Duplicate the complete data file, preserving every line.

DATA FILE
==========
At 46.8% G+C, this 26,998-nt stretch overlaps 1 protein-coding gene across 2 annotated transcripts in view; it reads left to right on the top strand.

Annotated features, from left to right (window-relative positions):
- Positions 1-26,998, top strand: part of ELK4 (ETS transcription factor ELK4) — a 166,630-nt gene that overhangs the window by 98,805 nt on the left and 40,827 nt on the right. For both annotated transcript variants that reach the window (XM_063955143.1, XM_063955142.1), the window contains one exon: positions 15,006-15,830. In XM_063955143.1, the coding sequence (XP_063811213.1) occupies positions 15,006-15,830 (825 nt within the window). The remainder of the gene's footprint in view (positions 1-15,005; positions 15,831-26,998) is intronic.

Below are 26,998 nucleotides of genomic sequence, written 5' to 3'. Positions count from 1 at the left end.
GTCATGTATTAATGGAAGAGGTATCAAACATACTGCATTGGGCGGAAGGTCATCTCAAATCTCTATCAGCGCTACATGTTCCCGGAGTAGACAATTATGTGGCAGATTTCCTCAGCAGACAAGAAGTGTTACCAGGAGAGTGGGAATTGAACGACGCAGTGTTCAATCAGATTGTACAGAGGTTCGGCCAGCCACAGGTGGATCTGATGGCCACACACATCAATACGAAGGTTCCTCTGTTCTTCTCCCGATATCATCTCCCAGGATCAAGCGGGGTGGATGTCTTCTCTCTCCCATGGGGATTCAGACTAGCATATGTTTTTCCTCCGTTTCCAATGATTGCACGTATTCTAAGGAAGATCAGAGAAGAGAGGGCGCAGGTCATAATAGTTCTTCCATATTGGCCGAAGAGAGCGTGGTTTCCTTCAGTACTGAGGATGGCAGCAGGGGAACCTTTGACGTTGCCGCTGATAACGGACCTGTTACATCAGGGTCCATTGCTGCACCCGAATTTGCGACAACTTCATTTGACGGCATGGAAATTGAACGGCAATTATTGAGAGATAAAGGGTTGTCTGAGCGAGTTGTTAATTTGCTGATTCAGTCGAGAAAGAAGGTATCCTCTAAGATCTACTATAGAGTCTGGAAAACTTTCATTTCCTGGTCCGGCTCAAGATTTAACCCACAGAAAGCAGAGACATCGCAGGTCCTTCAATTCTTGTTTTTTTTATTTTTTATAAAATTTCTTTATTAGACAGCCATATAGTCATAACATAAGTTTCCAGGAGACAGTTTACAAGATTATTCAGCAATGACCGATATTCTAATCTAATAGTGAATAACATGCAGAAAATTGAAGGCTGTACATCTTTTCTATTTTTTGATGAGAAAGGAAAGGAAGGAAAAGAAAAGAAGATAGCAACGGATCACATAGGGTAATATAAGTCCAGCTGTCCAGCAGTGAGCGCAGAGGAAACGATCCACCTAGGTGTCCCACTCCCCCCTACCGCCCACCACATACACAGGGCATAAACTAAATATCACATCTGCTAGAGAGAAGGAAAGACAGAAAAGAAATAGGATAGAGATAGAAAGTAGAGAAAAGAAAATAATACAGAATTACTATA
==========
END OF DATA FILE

At 46.8% G+C, this 26,998-nt stretch overlaps 1 protein-coding gene across 2 annotated transcripts in view; it reads left to right on the top strand.

Annotated features, from left to right (window-relative positions):
- Positions 1-26,998, top strand: part of ELK4 (ETS transcription factor ELK4) — a 166,630-nt gene that overhangs the window by 98,805 nt on the left and 40,827 nt on the right. For both annotated transcript variants that reach the window (XM_063955143.1, XM_063955142.1), the window contains one exon: positions 15,006-15,830. In XM_063955143.1, the coding sequence (XP_063811213.1) occupies positions 15,006-15,830 (825 nt within the window). The remainder of the gene's footprint in view (positions 1-15,005; positions 15,831-26,998) is intronic.

Below are 26,998 nucleotides of genomic sequence, written 5' to 3'. Positions count from 1 at the left end.
GTCATGTATTAATGGAAGAGGTATCAAACATACTGCATTGGGCGGAAGGTCATCTCAAATCTCTATCAGCGCTACATGTTCCCGGAGTAGACAATTATGTGGCAGATTTCCTCAGCAGACAAGAAGTGTTACCAGGAGAGTGGGAATTGAACGACGCAGTGTTCAATCAGATTGTACAGAGGTTCGGCCAGCCACAGGTGGATCTGATGGCCACACACATCAATACGAAGGTTCCTCTGTTCTTCTCCCGATATCATCTCCCAGGATCAAGCGGGGTGGATGTCTTCTCTCTCCCATGGGGATTCAGACTAGCATATGTTTTTCCTCCGTTTCCAATGATTGCACGTATTCTAAGGAAGATCAGAGAAGAGAGGGCGCAGGTCATAATAGTTCTTCCATATTGGCCGAAGAGAGCGTGGTTTCCTTCAGTACTGAGGATGGCAGCAGGGGAACCTTTGACGTTGCCGCTGATAACGGACCTGTTACATCAGGGTCCATTGCTGCACCCGAATTTGCGACAACTTCATTTGACGGCATGGAAATTGAACGGCAATTATTGAGAGATAAAGGGTTGTCTGAGCGAGTTGTTAATTTGCTGATTCAGTCGAGAAAGAAGGTATCCTCTAAGATCTACTATAGAGTCTGGAAAACTTTCATTTCCTGGTCCGGCTCAAGATTTAACCCACAGAAAGCAGAGACATCGCAGGTCCTTCAATTCTTGTTTTTTTTATTTTTTATAAAATTTCTTTATTAGACAGCCATATAGTCATAACATAAGTTTCCAGGAGACAGTTTACAAGATTATTCAGCAATGACCGATATTCTAATCTAATAGTGAATAACATGCAGAAAATTGAAGGCTGTACATCTTTTCTATTTTTTGATGAGAAAGGAAAGGAAGGAAAAGAAAAGAAGATAGCAACGGATCACATAGGGTAATATAAGTCCAGCTGTCCAGCAGTGAGCGCAGAGGAAACGATCCACCTAGGTGTCCCACTCCCCCCTACCGCCCACCACATACACAGGGCATAAACTAAATATCACATCTGCTAGAGAGAAGGAAAGACAGAAAAGAAATAGGATAGAGATAGAAAGTAGAGAAAAGAAAATAATACAGAATTACTATA